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Recap 2019:  Where Do We Go From Here in the War on Drugs?

Winning the Battle Against Substance Abuse

It’s a new year and with it comes the desire to do more for ourselves, our families, and society.  Hopefully, we learned some things in the past year that will help us create effective solutions to problems, improve the quality of life for the less fortunate, and generate a better sense of togetherness as a nation.  Among the many things on our “to do” list, winning the battle against substance abuse should be at the top.

In a report released by the United Nations Office on Drugs and Crime (UNODC) and the World Drug Report, research shows that the adverse consequences of substance abuse are more widespread and severe than previously thought.  For instance, estimates show that the number of opioid users is 53 million and these drugs cause about two-thirds of the 585,000 drug-related deaths.  

On a global scale, more than 11 million people abused injectible drugs in 2017.  Of those, about 1.4 million have HIV and another 5.6 million suffer from hepatitis C. Not to mention the economic costs that soared to reach over $696 billion in 2018.  So, what have we learned in the past and where do we go from here in winning the never-ending war on drugs?  

What We Learned in the Past Decade

It’s no surprise that the drug problem is evolving and escalating at unprecedented rates.  The types of substances and the amounts available are more potent and plentiful than ever before in the history of substance abuse.  According to UNODC, drug use is:

“A complex, multifactorial health disorder characterized by a chronic and relapsing nature that requires a multidisciplinary and comprehensive response, including diversified pharmacological and psychosocial interventions.”

With that definition in mind, let’s look at some of the things that we’ve learned in the past decade about winning the battle against substance abuse:

  • Detention and punishment don’t always work.  As the length of prison sentences grew drug arrests rose 53% in ten years.  But, studies show that about 85% of those individuals leave prison or jail and return to using.  Comparatively, about 75% of drug offenders remained arrest-free two years after receiving drug treatment.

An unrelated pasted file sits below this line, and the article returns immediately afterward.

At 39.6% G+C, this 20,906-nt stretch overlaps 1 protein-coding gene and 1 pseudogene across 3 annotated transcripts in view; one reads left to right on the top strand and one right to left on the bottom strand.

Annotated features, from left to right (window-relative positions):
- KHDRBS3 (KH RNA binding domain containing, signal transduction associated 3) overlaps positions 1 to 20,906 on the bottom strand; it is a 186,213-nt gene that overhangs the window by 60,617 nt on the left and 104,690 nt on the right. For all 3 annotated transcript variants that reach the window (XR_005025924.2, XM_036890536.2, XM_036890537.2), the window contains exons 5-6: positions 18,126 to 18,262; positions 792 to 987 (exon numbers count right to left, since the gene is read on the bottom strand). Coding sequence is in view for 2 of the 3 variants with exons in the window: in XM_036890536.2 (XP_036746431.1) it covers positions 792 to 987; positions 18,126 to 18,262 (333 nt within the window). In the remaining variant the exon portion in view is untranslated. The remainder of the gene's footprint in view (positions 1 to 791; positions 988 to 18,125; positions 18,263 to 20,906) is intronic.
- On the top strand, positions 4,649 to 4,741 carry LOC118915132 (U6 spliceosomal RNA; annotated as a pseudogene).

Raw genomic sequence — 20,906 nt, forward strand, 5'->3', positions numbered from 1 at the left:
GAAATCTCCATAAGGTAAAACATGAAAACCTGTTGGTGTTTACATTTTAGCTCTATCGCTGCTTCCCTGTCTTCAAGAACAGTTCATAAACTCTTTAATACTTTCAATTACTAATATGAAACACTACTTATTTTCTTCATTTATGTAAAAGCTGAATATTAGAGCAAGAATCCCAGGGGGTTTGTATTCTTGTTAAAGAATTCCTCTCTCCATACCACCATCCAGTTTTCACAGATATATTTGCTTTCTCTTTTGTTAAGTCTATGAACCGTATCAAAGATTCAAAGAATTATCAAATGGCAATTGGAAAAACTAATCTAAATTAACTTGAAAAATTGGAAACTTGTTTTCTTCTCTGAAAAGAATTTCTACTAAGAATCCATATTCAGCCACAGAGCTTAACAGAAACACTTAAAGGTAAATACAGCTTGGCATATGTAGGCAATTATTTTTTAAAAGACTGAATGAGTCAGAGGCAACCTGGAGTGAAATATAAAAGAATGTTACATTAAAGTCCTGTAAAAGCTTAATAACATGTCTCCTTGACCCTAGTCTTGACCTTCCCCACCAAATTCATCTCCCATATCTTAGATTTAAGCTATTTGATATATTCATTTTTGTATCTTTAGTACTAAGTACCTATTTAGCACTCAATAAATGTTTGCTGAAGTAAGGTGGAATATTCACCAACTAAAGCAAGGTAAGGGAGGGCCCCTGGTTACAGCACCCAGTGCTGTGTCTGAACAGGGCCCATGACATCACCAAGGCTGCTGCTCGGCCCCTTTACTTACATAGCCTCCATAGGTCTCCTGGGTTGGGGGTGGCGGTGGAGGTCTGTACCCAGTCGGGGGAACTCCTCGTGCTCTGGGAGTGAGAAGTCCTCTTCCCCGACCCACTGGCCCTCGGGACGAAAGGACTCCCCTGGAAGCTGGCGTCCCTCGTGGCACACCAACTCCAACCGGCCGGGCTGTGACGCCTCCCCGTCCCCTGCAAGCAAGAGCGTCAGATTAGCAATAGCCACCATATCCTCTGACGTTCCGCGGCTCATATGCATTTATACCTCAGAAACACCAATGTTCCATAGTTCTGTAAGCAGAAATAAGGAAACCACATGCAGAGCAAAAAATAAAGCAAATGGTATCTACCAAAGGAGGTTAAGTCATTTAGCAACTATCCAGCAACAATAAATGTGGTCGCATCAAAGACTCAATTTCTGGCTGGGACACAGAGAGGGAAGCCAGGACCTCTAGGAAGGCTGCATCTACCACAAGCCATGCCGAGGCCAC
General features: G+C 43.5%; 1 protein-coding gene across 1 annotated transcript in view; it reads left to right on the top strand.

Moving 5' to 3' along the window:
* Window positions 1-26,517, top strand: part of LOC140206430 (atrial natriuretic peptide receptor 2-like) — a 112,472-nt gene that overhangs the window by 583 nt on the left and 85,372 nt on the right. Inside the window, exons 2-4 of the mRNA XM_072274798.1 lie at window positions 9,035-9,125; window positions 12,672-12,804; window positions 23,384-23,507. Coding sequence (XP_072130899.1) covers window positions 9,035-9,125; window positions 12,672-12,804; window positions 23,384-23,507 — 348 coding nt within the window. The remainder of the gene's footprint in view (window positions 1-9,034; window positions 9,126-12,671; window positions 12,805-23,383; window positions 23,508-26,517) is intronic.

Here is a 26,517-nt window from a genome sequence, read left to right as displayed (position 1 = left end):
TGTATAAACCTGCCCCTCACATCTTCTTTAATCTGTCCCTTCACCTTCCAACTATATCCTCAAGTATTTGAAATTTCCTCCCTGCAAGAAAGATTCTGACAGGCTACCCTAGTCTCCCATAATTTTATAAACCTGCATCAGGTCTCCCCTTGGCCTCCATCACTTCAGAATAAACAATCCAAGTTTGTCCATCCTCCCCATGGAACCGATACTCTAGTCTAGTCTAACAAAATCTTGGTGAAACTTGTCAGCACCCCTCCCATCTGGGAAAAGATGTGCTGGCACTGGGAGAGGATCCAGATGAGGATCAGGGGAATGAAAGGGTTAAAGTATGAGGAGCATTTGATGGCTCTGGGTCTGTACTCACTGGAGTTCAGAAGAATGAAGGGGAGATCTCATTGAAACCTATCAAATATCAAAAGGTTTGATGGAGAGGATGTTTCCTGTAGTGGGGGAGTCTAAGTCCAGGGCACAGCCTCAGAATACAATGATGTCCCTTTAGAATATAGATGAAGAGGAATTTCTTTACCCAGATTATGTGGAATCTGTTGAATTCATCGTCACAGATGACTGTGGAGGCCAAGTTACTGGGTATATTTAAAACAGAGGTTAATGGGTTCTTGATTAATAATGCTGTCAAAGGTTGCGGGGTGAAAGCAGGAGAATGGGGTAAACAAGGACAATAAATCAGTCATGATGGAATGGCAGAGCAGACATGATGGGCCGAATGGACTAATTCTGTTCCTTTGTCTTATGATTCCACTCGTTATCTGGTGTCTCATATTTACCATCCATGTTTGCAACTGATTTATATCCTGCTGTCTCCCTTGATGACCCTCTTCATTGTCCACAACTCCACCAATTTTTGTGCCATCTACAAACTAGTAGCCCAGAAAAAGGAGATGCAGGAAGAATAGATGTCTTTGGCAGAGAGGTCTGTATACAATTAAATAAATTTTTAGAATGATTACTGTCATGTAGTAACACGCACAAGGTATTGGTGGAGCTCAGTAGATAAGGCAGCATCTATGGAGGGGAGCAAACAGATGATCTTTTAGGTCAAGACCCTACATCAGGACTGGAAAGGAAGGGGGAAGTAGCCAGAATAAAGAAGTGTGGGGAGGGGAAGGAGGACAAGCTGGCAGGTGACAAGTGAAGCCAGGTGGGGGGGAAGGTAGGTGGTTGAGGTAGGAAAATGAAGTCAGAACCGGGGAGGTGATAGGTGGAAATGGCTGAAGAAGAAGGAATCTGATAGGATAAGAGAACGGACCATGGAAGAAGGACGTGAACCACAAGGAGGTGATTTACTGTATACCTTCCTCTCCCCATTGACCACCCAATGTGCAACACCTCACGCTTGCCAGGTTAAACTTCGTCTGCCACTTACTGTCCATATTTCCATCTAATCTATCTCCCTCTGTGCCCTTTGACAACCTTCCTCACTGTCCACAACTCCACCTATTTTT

• Eradicating the source fuels the problem.  Eliminating drugs at the point of production (crops) can foster human rights violations, political instability, and social conflict thus benefiting smaller, armed illicit producers.  
  • Treatment programs are not created equal.  A substance abuse program should encompass a variety of treatment approaches that seek to improve a person’s cognitive skills, build self-esteem, and provide a safe environment for healing.  Unfortunately, this is not always the case in some facilities. Many individuals may fail at one program, but they reach recovery with a comprehensive treatment plan that provides compassion, professionalism, and evidence-based methodologies.

Treatment vs Incarceration:  Can it Work?

Studies show that if only 10 percent of individuals with drug-related offenses received professional treatment, more than $4.9 billion would be saved.  Exponentially,  sending 40 percent to treatment saves as much as $12.9 billion, according to the National Institute on Drug Abuse.  The US is called the “incarceration nation.”  We make up only 5 percent of the global population but have more than 25 percent of the world’s prisoners.

Every 25 seconds, someone is arrested in America for drug possession. Clearly, a lot of money is spent without gaining anything beneficial in return.

What’s Next in Winning the Battle Against Substance Abuse?

The most significant changes come when we as a nation overcome the stigma associated with substance abuse.  No one intentionally sets out to become an addict or an overdose statistic. These individuals have a medical disorder that requires proven intervention methods just like any other medical condition.  Let’s work together to help these individuals restore their quality of life and return to being productive citizens again.  

Every 16 minutes someone in the US dies from an opioid overdose.  If you know someone who needs help with substance abuse, please contact us at Awakenings Rehabilitation.  This phone call could save a life. Do your part in winning the battle against substance abuse.  

Resources:

unodc.org – World Drug Report 2019

knowledgecenter.csg.org – Drug Abuse in the States:  Incarceration

bop.gov – Federal Bureau of Prisons Statistics:  Offenses

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